Sunday, September 15, 2024

Excel…aww…I love you too!

Is it possible to use Excel for romantic or sentimental purposes? Absolutely! While Excel is commonly associated with routine tasks in accounting, finance, and data analysis, its capabilities extend far beyond these uses. In this post, I will showcase another unusual application of Excel that taps into its potential for more heartfelt endeavors.

I experimented with various methods to create heart-shaped charts in Excel and achieved several successful variations. The most effective formula I found is showcased here for crafting a heart-shaped chart. While I didn’t invent the mathematics behind it, I did discover how to apply it effectively using Excel.

Here is my final output chart:

The beautiful thing about it is that the name, the occasion text are all customizable for any occasion. The chart is all based on a data-range, and the cell references. You can even add more chart elements into it for unlimited customization.

I can print it out as cards. But here’s the cool part, without having to change anything about the chart configuration, if I wanted to change the occasion to another, I’d just enter the new occasion text in a cell. If I wanted to address it to my mom on a different occasion, no problem! Just change the text in a cell for the recipient, and the occasion. This chart is infinitely scalable.

How It’s Done (Overview)

The chart is, believe it or not, a simple XY scatter plot. They key is to first get the data source shaped correctly. So, to get it right, first we have to keep two things in mind: parametric equations to create the shape and chart the data in a polar coordinate system.

To create the dataset, we only need values from 0 to 2π. You can go shorter or longer…try different ways. Once we have that, we can calculate the x variable for a Scatter plot using the formula 16sin(t)^3x=16sin(t)3 and then I added the y variable which has the formula: 13cos(t) – 5cos(2t) – 2cos(3t) – cos(4t)y=13cos(t)−5cos(2t)−2cos(3t)−cos(4t)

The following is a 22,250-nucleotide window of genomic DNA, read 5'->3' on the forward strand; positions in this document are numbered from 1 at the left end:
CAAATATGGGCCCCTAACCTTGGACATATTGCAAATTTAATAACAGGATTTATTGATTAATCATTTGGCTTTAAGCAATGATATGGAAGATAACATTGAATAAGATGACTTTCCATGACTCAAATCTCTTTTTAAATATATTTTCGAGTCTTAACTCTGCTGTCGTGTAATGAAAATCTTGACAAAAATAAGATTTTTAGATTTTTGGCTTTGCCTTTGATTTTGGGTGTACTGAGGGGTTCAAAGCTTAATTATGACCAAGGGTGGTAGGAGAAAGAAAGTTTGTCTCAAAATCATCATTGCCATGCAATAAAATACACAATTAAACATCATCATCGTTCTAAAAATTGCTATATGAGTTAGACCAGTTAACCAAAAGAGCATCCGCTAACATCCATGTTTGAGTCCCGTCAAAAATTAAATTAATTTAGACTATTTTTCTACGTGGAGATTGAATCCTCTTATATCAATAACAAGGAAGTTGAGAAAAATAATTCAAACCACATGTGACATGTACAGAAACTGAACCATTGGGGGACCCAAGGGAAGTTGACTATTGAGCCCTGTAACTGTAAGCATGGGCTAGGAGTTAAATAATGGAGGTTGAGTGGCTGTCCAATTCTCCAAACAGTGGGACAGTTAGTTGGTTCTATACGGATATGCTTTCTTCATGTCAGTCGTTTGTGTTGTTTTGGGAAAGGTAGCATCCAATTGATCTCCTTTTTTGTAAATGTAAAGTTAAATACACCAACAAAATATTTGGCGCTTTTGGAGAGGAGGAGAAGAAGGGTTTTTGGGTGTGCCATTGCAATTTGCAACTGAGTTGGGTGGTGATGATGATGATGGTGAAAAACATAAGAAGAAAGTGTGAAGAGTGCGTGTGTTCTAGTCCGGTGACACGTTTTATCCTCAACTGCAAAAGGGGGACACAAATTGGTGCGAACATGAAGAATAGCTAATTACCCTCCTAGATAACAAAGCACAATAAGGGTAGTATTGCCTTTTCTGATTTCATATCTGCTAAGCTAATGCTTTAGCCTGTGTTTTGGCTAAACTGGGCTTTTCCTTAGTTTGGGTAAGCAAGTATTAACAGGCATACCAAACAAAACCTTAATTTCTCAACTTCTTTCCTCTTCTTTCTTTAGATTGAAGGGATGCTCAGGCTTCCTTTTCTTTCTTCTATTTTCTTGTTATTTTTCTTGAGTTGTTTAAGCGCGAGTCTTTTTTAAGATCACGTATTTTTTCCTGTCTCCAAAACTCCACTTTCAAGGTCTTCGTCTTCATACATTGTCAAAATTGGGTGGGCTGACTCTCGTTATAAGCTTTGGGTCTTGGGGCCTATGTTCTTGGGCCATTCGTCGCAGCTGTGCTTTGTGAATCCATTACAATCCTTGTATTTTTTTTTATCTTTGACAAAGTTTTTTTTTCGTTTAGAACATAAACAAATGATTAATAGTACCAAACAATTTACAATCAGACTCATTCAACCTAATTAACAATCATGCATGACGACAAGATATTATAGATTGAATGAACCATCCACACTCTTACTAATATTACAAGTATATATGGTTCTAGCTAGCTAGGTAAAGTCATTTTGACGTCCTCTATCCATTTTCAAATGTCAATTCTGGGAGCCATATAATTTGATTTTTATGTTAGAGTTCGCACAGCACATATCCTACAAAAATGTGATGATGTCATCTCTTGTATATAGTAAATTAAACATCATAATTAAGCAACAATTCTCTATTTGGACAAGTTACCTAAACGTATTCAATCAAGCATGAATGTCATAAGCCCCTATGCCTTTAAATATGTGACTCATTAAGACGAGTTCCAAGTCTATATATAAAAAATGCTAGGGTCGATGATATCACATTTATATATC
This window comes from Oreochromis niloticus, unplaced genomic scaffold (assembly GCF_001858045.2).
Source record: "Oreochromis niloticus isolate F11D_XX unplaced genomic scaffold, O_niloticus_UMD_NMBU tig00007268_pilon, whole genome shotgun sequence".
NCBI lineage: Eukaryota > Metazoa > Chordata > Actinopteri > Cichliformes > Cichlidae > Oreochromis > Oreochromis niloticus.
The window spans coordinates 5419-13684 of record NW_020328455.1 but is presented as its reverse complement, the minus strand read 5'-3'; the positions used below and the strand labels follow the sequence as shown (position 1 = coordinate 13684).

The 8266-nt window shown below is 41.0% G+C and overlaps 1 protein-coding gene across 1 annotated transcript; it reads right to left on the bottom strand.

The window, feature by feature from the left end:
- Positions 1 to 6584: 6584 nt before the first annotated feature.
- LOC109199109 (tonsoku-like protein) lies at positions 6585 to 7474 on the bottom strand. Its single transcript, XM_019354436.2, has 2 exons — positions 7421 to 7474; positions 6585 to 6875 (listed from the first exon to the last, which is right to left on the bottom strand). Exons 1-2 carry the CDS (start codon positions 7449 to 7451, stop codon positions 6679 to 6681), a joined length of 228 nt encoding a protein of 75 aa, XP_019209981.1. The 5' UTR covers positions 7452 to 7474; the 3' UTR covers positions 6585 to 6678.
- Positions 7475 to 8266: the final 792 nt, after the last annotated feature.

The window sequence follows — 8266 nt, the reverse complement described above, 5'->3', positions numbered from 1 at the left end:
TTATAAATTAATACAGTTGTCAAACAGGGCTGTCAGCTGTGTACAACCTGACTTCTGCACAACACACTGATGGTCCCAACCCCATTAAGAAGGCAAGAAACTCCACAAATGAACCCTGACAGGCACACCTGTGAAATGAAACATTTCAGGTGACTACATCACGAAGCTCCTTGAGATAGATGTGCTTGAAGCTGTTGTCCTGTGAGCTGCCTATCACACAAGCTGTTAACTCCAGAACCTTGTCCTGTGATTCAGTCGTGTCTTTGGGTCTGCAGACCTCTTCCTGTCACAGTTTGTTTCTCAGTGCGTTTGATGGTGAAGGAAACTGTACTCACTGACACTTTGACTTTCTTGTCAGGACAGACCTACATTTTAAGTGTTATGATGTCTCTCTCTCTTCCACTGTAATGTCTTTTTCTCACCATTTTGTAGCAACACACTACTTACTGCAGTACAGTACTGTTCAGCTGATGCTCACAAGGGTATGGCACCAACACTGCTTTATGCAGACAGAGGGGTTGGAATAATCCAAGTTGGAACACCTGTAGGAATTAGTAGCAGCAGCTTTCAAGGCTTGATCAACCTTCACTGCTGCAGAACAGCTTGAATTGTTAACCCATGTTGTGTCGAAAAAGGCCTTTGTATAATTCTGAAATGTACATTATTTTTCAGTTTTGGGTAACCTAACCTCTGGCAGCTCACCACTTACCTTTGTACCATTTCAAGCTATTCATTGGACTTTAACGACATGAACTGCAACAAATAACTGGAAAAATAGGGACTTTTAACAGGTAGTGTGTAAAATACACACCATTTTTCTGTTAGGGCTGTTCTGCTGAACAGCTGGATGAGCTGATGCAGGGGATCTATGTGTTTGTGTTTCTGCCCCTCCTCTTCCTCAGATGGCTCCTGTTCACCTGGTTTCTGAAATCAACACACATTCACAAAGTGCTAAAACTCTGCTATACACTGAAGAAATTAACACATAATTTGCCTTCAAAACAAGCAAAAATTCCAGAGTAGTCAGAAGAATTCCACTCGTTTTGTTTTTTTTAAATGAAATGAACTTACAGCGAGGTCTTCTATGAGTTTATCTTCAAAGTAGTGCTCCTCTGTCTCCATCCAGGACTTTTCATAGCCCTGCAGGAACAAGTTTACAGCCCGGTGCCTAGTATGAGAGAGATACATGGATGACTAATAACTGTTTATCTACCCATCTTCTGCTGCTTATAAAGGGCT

That’s all it takes to know. After that, we just need to decide on how many rows of t variable we want. As I stated, 0 to 2π is more than enough and t values are in the formula above that determine x, y row by row.

Next, we add text for recipient, and occasion strings in their respective cells. We can use those cells’ values in Textbox or Smartshape controls on the chart by using formula.

The table should look like this:

and it should continue for about 200 rows to make a smooth curve. The last few rows should look like this:

At this point, if we charted just the x,y on a scatter plot, we get something like this:

Which shows the relationship between dependent and independent variables and is completely expected. It’s interesting (and foundational) to understand how x and y values are dancing around themselves.

It’s important to note that this is on Cartesian coordinates. What we need to create the heart shape needs to be on polar coordinates. So, that chart now would look like this:

Not bad at all! But not romantic at all, either!! So, we need to tweak it a bit to make it more palatable.

First, remove the grids (both x, y). Then the title. Then each datapoint will need to have gradient fill colors (I just chose deep red to hot pink with 4 stops).

Next, do the same for the chart background. I also tweaked the transparency of the background at each stop of the gradient.

Then we need to add some text for the occasion/message, and recipient text. For those we can insert a new textbox control (or reuse chart title element for one of them). Either way, the elements should refer to their respective cells so all we need to customize it is by changing the occasion and recipient cells’ values.

Then position the textbox elements in their desired places and format the font, size, colors, etc. Once you’re satisfied with the positions, select all elements and custom controls on the chart and select them and the main chart (ctrl-left-click on each), then Group them via Format menu. This way, the whole construct with move together.

That’s all there’s to it! To show you scalable this design is (Excel workbook, with no VBA), here’s my thank-you chart created in 2 seconds from the same workbook without changing anything other than the text in the 2 referenced cells in the chart. You can select whatever message and recipient text, the font, the color schemes, and even add/remove more elements into the chart…the customization on this is beautifully limitless!

Related blogs:

A Christmas Tree in Excel (Happy Holidays!) – Musings (flyingsalmon.net)

Search Results for “soccer” – Musings (flyingsalmon.net)

Creating Beautiful Violin Plots – Musings (flyingsalmon.net)

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